The “office manager” would get a hefty cut of all the commission his “staff” made. His manager would get a heftier slice, and the guy at the top was trousering millions each year.
I left after 3 days of misery in the snow and rain. A few months later I rekindled contact with my mentor, whom I actually liked, and discovered that the whole fraudulent enterprise had collapsed after it was discovered the office manager had been looting money from everyone there.
The AdTech Company
In all it took me 4 months to find regular employment, which ended up being temping for a tech company who makes advertising technology.
Working for this company became a dominant sub-story to my year and brought with it a large amount of joy, frustration, and experiences both good and bad.
It was initially incredibly exciting. The company was a proper start up, growing at a furious pace, in an industry which is currently having bubble-like growth.
Having only been initially interested in easy-come, easy-go temp work, I became very interested in developing some life-lessons by trying for a full time job at this company. I discovered they needed a writer and showed them my blogs, articles, and books.
They were also in need of marketing expertise, and my couple years of experience with email and online marketing was a natural fit. Through a fairly emotional ride I was eventually offered full time employment as a marketing assistant, with the promise of progression, growth, more responsibility. This was due in no small part to the efforts of the newly appointed marketing manager who seemed to have real belief in my skills and ability to contribute. I had access to the directors – who seemed to value my opinion – and was able to write full time for a living – incredible!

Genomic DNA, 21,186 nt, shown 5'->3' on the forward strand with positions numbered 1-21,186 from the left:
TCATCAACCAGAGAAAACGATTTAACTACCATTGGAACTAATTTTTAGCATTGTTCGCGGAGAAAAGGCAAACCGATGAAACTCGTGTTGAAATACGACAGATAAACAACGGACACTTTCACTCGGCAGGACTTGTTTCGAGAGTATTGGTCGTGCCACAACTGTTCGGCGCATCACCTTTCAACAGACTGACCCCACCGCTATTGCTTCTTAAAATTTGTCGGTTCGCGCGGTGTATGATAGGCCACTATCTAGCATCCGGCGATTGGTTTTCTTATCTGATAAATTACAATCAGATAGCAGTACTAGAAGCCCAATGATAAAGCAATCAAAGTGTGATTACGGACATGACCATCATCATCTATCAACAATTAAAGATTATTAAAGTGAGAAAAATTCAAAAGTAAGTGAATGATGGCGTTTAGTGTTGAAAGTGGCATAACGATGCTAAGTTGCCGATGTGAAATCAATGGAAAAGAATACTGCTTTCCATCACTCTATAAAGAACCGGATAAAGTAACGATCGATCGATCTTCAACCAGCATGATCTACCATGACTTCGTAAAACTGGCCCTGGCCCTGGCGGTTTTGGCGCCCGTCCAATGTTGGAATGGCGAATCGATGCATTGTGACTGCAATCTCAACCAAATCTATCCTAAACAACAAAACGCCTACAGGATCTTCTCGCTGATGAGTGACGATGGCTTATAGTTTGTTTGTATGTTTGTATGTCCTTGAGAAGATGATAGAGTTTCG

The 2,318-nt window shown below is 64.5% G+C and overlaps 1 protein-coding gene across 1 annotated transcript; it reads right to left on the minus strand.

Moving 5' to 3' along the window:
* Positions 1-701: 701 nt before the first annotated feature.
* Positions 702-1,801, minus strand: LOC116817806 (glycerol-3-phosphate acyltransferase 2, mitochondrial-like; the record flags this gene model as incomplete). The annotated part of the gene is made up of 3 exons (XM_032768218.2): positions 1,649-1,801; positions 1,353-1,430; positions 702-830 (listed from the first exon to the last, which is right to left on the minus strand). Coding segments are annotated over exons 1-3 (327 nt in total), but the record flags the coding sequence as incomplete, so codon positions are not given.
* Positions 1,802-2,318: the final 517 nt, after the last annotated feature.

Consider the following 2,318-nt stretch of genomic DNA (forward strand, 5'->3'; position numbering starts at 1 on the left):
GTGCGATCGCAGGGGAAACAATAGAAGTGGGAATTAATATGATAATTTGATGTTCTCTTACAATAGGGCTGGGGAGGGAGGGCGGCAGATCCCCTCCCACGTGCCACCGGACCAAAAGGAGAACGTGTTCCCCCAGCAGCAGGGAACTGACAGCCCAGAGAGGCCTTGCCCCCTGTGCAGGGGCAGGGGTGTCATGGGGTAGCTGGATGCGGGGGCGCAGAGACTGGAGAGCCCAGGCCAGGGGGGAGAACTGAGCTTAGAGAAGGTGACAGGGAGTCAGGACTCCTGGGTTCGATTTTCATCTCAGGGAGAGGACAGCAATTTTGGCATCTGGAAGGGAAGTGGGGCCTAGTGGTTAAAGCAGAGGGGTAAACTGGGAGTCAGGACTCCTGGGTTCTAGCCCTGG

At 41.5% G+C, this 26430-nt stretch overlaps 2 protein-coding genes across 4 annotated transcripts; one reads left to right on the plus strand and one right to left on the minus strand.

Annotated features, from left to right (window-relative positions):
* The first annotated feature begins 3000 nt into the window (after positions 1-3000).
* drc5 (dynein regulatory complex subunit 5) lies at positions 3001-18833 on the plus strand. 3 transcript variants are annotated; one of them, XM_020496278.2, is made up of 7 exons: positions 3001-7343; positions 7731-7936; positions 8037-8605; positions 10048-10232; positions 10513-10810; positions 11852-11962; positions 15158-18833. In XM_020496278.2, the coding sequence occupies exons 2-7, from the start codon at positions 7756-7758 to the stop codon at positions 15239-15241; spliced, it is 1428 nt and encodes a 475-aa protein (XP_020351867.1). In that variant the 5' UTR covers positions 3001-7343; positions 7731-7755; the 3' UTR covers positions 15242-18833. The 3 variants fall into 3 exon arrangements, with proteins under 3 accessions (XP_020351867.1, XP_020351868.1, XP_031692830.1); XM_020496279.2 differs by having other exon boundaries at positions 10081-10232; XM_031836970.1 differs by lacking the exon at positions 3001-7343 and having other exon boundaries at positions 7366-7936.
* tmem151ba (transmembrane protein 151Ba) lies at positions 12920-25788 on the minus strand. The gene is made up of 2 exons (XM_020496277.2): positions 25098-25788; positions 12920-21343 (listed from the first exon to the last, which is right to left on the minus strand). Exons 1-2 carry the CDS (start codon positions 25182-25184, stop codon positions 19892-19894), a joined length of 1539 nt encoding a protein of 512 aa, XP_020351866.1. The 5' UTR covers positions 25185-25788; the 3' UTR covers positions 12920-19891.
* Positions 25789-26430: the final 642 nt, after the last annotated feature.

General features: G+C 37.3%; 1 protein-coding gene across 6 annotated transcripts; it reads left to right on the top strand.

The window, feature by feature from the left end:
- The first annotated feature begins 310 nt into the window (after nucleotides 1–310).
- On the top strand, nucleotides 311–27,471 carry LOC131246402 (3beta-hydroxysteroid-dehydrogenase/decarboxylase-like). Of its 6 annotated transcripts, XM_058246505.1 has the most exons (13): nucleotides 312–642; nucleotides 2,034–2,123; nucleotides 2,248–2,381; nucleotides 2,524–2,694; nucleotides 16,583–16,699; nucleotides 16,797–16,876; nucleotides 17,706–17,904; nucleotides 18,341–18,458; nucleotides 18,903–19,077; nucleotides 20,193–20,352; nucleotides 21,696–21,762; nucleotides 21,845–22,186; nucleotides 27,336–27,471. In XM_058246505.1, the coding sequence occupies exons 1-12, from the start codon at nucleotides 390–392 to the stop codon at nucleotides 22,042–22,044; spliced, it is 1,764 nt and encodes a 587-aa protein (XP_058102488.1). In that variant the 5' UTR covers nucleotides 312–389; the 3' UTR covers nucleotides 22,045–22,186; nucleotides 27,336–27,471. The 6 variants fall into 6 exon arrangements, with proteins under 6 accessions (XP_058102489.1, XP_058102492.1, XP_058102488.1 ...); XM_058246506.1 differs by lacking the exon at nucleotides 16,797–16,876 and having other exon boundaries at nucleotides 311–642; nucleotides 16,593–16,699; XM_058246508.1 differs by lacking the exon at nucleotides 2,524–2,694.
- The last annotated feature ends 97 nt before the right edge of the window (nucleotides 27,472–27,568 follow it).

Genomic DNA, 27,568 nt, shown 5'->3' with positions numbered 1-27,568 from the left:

The first real bump came just two days after my offer when the marketing manager was fired. I was in some shock, as I imagine so was she, but knew that for their own reasons the directors did not like her and it didn’t seem to be a “fit”.
Nevertheless, after that I developed a rhythm. Writing copy, getting drafts checked, writing improvements. I was reporting directly to the directors and to the designer. I was fairly well autonomous in terms of tasks I should prioritise and how to do them. I was proud of the work I was doing and felt I really contributed to the team – in particular I spent two 18 hours days finishing website copy in time for an important feature in the newspapers.
I was able to save a lot of money, and managed to pass my driving lessons and buy a car within two months. I was burning the candle at both ends, getting up at 7am to work for an hour, before heading to “real” work. There it was 0900 – 1730 but really more like 0830 – 1745. I’d get home and work till 1am some days – other days I’d have to crash out earlier, exhausted.
For a while this was as close as I had ever dreamed to being a “dream job”. I woke up each day excited to go to work, and spent my nights thinking about how I could make my efforts at the company even more valuable to them.